Furthermore, with the rise of the "unboxing experience" and influencer marketing, quality packaging is becoming more and more important.

Plus, be honest with yourself - if you’re sending your products to customers in generic plain boxes, you’re letting yourself and your brand down.

Free shipping

In this day and age, free shipping is hardly adding value - it’s more of a necessity.

If you’re trying to compete with massive names like eBay, Amazon, and the dropshipping business model, offering free shipping, isn’t an option.

The cost of free shipping is obviously going to be different whether you’re selling jewelry or fridges. Therefore, you may need to do some math to establish if you can financially afford to offer free shipping.

Keep in mind though that "$45 + free shipping" is much much more attractive than "$40 + $5 shipping". Buyer psychology is a strange, strange thing.

But offering free shipping does not add value if your free shipping method will take 8 weeks for the product to arrive.

Free express shipping though? Well, that’s something that can make your product stand out from the competition.

7 Fulfillment Tips for Your Success in E-Commerce

Thank you note

Quality custom packaging makes your customer go "oh wow", but a thank you note makes them go "awww".

In the world of modern e-commerce, you buy your item, pay for it, and your product is sent.

End of transaction.

Thanks only come in the form of emails, and perhaps an invoice might have your customer's name on it.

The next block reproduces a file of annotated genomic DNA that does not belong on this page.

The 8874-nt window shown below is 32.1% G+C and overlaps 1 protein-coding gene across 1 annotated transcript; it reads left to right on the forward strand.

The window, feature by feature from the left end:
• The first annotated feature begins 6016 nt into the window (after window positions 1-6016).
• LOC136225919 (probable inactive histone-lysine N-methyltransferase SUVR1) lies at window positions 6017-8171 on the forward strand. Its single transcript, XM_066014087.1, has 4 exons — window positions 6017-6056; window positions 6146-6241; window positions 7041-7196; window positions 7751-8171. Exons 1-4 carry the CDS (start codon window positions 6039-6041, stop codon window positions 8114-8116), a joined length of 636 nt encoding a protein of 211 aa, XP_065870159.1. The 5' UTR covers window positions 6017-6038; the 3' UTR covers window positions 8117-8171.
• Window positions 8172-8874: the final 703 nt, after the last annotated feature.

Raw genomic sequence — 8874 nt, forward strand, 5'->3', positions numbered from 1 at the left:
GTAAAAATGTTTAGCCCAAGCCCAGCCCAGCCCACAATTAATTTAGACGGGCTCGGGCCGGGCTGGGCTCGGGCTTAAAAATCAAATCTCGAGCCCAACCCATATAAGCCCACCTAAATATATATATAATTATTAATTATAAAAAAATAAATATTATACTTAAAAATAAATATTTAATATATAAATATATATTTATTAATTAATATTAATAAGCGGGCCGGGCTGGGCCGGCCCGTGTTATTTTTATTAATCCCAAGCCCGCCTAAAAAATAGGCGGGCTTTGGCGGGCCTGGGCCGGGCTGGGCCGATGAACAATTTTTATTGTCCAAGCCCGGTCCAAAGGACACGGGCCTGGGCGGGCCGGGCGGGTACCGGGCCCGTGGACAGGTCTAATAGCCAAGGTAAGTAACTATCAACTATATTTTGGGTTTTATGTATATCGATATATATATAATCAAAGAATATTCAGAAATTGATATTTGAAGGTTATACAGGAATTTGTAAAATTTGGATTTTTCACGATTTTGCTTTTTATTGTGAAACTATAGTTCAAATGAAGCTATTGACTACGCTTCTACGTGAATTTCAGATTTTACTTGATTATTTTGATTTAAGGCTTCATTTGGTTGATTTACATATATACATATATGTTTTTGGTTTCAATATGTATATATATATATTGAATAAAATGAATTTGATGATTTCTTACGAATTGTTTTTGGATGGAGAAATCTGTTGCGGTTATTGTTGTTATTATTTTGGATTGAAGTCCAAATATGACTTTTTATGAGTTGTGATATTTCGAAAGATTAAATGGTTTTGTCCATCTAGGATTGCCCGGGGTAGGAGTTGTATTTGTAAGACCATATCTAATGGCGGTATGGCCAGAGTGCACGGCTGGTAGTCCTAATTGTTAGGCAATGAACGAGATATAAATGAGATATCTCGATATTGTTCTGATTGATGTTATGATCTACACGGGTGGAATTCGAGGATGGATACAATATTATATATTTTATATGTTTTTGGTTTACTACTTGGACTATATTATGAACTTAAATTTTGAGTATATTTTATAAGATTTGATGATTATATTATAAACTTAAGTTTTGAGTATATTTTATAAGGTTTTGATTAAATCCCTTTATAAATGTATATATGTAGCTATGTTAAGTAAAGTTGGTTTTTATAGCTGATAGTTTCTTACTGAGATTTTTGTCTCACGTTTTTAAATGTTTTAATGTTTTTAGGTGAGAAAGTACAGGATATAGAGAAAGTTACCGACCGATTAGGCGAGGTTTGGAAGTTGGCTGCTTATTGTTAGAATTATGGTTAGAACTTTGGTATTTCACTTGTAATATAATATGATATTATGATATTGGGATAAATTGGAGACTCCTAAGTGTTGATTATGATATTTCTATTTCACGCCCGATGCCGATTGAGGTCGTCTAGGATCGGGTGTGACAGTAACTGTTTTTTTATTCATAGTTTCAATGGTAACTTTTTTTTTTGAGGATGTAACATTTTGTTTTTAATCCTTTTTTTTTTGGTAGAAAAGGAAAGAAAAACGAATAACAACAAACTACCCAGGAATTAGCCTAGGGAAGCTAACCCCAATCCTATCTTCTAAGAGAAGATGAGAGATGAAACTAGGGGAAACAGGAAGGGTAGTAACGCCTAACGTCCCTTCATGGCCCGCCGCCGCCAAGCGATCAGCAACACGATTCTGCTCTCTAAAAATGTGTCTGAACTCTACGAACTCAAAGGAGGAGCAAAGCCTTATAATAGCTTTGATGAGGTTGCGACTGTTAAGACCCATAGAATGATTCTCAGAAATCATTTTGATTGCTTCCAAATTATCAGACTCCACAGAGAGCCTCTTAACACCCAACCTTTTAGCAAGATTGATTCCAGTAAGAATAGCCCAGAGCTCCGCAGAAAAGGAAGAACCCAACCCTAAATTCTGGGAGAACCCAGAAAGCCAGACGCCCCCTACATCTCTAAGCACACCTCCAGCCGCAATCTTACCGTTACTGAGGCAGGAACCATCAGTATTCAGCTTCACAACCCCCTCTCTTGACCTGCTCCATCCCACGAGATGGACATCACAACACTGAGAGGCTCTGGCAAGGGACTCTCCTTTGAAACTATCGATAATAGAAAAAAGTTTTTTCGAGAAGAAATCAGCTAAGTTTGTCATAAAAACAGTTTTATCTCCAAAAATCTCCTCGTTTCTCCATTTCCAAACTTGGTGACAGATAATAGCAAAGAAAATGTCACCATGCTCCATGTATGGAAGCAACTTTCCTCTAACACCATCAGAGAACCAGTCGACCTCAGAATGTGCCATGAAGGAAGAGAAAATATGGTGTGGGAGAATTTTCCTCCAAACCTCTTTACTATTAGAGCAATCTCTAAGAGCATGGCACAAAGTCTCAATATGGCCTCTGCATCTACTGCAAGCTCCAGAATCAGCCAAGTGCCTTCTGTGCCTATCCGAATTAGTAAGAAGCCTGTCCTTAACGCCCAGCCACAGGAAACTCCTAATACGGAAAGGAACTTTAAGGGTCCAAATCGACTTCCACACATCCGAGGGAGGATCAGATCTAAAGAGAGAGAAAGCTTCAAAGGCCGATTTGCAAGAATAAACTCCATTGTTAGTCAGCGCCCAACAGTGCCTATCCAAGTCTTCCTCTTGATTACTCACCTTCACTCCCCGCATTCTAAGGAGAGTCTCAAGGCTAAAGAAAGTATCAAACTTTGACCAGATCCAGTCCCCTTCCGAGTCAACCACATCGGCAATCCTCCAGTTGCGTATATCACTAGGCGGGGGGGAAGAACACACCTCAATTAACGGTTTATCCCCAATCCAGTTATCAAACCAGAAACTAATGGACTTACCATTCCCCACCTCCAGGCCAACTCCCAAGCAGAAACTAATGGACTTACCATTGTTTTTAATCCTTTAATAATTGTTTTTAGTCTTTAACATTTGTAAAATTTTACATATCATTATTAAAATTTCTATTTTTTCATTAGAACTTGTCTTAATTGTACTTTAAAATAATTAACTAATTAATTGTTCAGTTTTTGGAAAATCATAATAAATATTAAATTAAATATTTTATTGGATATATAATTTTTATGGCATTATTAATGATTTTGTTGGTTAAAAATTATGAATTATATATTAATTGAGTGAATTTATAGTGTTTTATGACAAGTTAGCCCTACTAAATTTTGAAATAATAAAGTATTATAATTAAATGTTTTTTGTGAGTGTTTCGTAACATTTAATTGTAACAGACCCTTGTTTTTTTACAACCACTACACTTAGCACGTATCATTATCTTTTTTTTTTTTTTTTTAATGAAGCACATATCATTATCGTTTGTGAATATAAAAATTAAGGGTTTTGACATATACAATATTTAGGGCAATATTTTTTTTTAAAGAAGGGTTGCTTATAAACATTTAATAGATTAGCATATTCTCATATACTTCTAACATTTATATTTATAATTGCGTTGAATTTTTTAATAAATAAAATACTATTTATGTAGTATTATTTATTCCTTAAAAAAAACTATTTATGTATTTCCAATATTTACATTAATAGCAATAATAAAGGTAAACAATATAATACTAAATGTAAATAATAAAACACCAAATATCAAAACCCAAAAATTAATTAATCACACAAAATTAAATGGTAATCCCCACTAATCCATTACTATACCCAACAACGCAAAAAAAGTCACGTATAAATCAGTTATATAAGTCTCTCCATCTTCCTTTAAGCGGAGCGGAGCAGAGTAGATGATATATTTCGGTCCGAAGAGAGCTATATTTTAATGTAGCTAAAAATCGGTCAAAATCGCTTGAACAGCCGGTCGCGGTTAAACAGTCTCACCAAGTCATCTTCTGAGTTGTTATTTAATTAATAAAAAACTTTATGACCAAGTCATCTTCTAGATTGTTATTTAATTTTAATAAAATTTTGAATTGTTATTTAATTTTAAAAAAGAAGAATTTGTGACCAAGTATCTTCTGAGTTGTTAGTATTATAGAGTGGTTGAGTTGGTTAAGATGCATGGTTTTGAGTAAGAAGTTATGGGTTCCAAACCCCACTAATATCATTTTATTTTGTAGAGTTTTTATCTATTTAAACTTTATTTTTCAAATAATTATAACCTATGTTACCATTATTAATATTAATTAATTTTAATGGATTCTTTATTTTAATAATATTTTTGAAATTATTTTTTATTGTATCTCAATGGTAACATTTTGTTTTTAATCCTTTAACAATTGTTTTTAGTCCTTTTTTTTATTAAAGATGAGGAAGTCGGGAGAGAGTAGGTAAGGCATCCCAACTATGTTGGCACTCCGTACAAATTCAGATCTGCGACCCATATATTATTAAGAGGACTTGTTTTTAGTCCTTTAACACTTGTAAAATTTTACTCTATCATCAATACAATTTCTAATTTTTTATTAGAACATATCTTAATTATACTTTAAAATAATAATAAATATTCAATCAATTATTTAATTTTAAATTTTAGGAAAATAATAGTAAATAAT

But by creating a hand-written thank you note, you show that you’re different - you show that each customer who buys from you is important and has helped your brand in some way.


This leaves your customer feeling like they’ve truly made a difference.

The simple act of saying thank you is something that massive online retails like Amazon, Etsy and eBay can only do in emails.

Discount for next purchase

One of the hardest things about being an online seller is getting someone to come back and buy from you again.

But if your customer has bought from you in the past, you’ve already completed the hardest part - build enough trust for them to pay you.

So why spend time, energy, and money acquiring more first-time buyers when you could spend half the amount on getting people to buy from you again?

One great way to do this is to add a physical coupon to each customer’s first purchase.

A simple printed card that says "Use this code for 10% off your second purchase" means that your already engaged customer now has a reason to visit your store and buy from you again.

When I purchased my leather jacket, I got a similar incentive and I can assure you that my next pair of shoes will come from the same shop!


Adding value is something that not many brands do nowadays.

There are very few brands that are willing to go out of their way to blow their customer’s minds, as it’s seen as too hard, not worth doing, or a waste of time.

But that’s far from the truth.

With a little experimenting each and every day, you can take small steps in adding value to your brand.

This won’t revolutionize your business overnight.

In time, as more and more customers are wowed with your products and the value you add, you’ll start to be known amongst your buyers.


About the author

Phil is an Australian living in Warsaw, Poland. As a writer at Packhelp, he’s responsible for creating content that shows small and medium business owners the importance of good-quality packaging. When he’s not doing this, he takes care of Expats Poland and enjoys his dog, girlfriend, and Dinosaurs - in no particular order.